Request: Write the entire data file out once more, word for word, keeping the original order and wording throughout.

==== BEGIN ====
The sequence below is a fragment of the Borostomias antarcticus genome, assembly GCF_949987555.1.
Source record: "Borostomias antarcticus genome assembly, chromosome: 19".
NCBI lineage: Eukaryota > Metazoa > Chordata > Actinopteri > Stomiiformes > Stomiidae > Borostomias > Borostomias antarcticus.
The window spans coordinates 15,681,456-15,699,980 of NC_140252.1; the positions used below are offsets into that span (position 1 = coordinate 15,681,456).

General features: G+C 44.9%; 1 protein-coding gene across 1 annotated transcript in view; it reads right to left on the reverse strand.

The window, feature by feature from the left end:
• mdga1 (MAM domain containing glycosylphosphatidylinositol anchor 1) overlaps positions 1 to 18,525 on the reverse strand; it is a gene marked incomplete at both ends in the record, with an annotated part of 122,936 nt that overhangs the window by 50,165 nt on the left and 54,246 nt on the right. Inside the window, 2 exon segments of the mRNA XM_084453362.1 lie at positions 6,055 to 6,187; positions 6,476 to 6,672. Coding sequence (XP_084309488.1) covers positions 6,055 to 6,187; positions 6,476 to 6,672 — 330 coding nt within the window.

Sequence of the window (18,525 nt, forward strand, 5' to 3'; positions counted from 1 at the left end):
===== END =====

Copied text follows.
The sequence below is a fragment of the Borostomias antarcticus genome, assembly GCF_949987555.1.
Source record: "Borostomias antarcticus genome assembly, chromosome: 19".
NCBI lineage: Eukaryota > Metazoa > Chordata > Actinopteri > Stomiiformes > Stomiidae > Borostomias > Borostomias antarcticus.
The window spans coordinates 15,681,456-15,699,980 of NC_140252.1; the positions used below are offsets into that span (position 1 = coordinate 15,681,456).

General features: G+C 44.9%; 1 protein-coding gene across 1 annotated transcript in view; it reads right to left on the reverse strand.

The window, feature by feature from the left end:
• mdga1 (MAM domain containing glycosylphosphatidylinositol anchor 1) overlaps positions 1 to 18,525 on the reverse strand; it is a gene marked incomplete at both ends in the record, with an annotated part of 122,936 nt that overhangs the window by 50,165 nt on the left and 54,246 nt on the right. Inside the window, 2 exon segments of the mRNA XM_084453362.1 lie at positions 6,055 to 6,187; positions 6,476 to 6,672. Coding sequence (XP_084309488.1) covers positions 6,055 to 6,187; positions 6,476 to 6,672 — 330 coding nt within the window.

Sequence of the window (18,525 nt, forward strand, 5' to 3'; positions counted from 1 at the left end):